A new state appeals court ruling says that a household member can sue a company if the company’s negligence brought a fatal case of COVID-19 into the household, and See's Candies allegedly did just that.
See’s Candies may have its headquarters in South San Francisco, but was originally founded in Los Angeles (a century ago!), and now has stores in 20 U.S. states. Moreover, it is currently owned by billionaire Warren Buffett and his multinational conglomerate Berkshire Hathaway. So if See’s Candies were somehow responsible for the death of a loved one, yes, they would make a tempting and sensible target to sue for damages.
And that is exactly what’s happening. Per a lawsuit, See’s Candies factory employee Matilda Ek “was working without appropriate and necessary social distancing on the packing line, using restrooms and break-rooms at times inches [or] only a few feet from other workers, some of whom were coughing [and] sneezing, and became infected along with other co-workers with COVID-19.” She contracted COVID while in that allegedly packed-like-sardines candy factory line. Then that same workplace-contracted COVID infected and killed her husband Martin Ek.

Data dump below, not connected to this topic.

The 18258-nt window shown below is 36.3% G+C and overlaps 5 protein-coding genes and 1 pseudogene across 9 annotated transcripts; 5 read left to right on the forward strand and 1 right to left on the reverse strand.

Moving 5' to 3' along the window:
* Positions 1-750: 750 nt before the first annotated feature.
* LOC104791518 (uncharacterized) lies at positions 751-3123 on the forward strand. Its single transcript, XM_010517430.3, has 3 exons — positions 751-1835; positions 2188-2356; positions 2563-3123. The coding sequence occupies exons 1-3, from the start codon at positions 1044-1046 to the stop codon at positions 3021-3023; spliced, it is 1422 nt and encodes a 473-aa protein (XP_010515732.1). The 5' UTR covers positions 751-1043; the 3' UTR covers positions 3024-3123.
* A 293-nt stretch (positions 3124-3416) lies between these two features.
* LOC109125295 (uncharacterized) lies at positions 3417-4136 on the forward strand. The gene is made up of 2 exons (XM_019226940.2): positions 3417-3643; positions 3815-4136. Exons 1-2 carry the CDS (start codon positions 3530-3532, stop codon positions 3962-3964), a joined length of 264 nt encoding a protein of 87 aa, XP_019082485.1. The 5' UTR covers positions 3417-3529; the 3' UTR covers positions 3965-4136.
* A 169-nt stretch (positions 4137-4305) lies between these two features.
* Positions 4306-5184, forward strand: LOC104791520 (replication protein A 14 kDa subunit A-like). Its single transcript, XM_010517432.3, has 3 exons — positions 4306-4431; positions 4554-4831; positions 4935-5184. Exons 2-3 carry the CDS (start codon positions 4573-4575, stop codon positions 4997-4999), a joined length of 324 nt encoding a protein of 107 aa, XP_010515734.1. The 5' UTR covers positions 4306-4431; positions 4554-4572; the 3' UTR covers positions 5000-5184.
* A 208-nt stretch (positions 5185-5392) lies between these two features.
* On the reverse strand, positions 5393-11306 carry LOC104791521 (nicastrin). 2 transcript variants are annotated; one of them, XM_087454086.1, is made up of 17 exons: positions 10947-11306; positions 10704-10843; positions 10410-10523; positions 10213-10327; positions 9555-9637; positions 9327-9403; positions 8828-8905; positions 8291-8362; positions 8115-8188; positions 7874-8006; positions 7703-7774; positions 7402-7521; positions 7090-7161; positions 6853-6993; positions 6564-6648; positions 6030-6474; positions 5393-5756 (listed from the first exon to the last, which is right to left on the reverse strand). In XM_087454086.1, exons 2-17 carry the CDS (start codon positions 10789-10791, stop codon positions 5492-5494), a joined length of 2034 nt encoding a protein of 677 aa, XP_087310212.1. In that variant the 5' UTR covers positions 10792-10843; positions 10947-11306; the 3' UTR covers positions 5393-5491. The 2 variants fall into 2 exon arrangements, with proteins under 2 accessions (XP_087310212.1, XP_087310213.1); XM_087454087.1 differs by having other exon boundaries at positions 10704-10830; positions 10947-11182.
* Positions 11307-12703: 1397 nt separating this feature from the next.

The family sued, and See’s Candies argued the company could not be held liable for an injury or illness that a non-employee suffered outside their workplace. But the Chronicle reports that the appeals court ruled in favor of the victim's family, and that lawsuit is now moving forward.
“When a person suffers a disabling or lethal injury, the harms they suffer from that injury necessarily extend beyond the injured person to those who love and/or depend on that person,” Justice Helen Bendix wrote in the 3-0 ruling. According to the Chronicle, “It was apparently the first decision by a California appellate court on an employer’s responsibility for coronavirus that a worker transmitted to family members.”
This ruling only gives the green light for the lawsuit to proceed, it does not render any kind of final ruling or settlement in the Ek family’s favor. So the lawsuit itself is still unresolved.
But it sets a precedent that worker’s compensation can extend to people who don’t even work for the company, if the company can indeed be proven negligent, when the illness comes in a world of new rules being written by a deadly infectious disease.
Image: @seescandies via Twitter